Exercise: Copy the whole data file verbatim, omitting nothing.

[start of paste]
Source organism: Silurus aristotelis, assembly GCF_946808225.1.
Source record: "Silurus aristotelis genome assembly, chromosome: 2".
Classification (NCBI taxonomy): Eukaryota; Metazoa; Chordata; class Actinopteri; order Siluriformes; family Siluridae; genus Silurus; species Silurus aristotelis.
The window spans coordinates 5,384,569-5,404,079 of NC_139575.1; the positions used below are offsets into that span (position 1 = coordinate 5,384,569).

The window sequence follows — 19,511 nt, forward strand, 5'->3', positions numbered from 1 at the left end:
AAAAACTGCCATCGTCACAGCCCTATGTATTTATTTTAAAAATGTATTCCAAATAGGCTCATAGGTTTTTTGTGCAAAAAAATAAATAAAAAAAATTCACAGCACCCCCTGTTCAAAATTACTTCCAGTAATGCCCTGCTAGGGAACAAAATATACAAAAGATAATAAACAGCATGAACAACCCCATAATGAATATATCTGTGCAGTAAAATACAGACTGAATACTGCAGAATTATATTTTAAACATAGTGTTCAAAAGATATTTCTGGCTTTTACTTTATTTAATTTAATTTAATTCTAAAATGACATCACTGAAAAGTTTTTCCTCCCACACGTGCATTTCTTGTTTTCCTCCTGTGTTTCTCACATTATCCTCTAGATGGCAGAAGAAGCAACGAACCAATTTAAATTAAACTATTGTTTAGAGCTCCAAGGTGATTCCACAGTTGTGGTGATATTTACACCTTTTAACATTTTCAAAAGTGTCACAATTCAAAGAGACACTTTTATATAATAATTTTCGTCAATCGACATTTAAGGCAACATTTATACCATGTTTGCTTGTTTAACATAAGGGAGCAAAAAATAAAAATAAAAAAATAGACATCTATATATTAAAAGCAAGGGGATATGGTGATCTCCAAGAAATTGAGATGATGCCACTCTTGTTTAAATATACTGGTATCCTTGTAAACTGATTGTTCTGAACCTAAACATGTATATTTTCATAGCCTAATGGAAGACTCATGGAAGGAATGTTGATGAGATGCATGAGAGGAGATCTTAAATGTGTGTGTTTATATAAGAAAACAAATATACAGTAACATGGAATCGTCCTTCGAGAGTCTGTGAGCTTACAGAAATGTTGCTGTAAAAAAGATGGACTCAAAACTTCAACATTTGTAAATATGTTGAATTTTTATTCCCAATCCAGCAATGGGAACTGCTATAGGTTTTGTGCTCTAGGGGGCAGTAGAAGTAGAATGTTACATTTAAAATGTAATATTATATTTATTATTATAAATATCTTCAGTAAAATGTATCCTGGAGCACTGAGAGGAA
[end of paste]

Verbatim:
Source organism: Silurus aristotelis, assembly GCF_946808225.1.
Source record: "Silurus aristotelis genome assembly, chromosome: 2".
Classification (NCBI taxonomy): Eukaryota; Metazoa; Chordata; class Actinopteri; order Siluriformes; family Siluridae; genus Silurus; species Silurus aristotelis.
The window spans coordinates 5,384,569-5,404,079 of NC_139575.1; the positions used below are offsets into that span (position 1 = coordinate 5,384,569).

The window sequence follows — 19,511 nt, forward strand, 5'->3', positions numbered from 1 at the left end:
AAAAACTGCCATCGTCACAGCCCTATGTATTTATTTTAAAAATGTATTCCAAATAGGCTCATAGGTTTTTTGTGCAAAAAAATAAATAAAAAAAATTCACAGCACCCCCTGTTCAAAATTACTTCCAGTAATGCCCTGCTAGGGAACAAAATATACAAAAGATAATAAACAGCATGAACAACCCCATAATGAATATATCTGTGCAGTAAAATACAGACTGAATACTGCAGAATTATATTTTAAACATAGTGTTCAAAAGATATTTCTGGCTTTTACTTTATTTAATTTAATTTAATTCTAAAATGACATCACTGAAAAGTTTTTCCTCCCACACGTGCATTTCTTGTTTTCCTCCTGTGTTTCTCACATTATCCTCTAGATGGCAGAAGAAGCAACGAACCAATTTAAATTAAACTATTGTTTAGAGCTCCAAGGTGATTCCACAGTTGTGGTGATATTTACACCTTTTAACATTTTCAAAAGTGTCACAATTCAAAGAGACACTTTTATATAATAATTTTCGTCAATCGACATTTAAGGCAACATTTATACCATGTTTGCTTGTTTAACATAAGGGAGCAAAAAATAAAAATAAAAAAATAGACATCTATATATTAAAAGCAAGGGGATATGGTGATCTCCAAGAAATTGAGATGATGCCACTCTTGTTTAAATATACTGGTATCCTTGTAAACTGATTGTTCTGAACCTAAACATGTATATTTTCATAGCCTAATGGAAGACTCATGGAAGGAATGTTGATGAGATGCATGAGAGGAGATCTTAAATGTGTGTGTTTATATAAGAAAACAAATATACAGTAACATGGAATCGTCCTTCGAGAGTCTGTGAGCTTACAGAAATGTTGCTGTAAAAAAGATGGACTCAAAACTTCAACATTTGTAAATATGTTGAATTTTTATTCCCAATCCAGCAATGGGAACTGCTATAGGTTTTGTGCTCTAGGGGGCAGTAGAAGTAGAATGTTACATTTAAAATGTAATATTATATTTATTATTATAAATATCTTCAGTAAAATGTATCCTGGAGCACTGAGAGGAA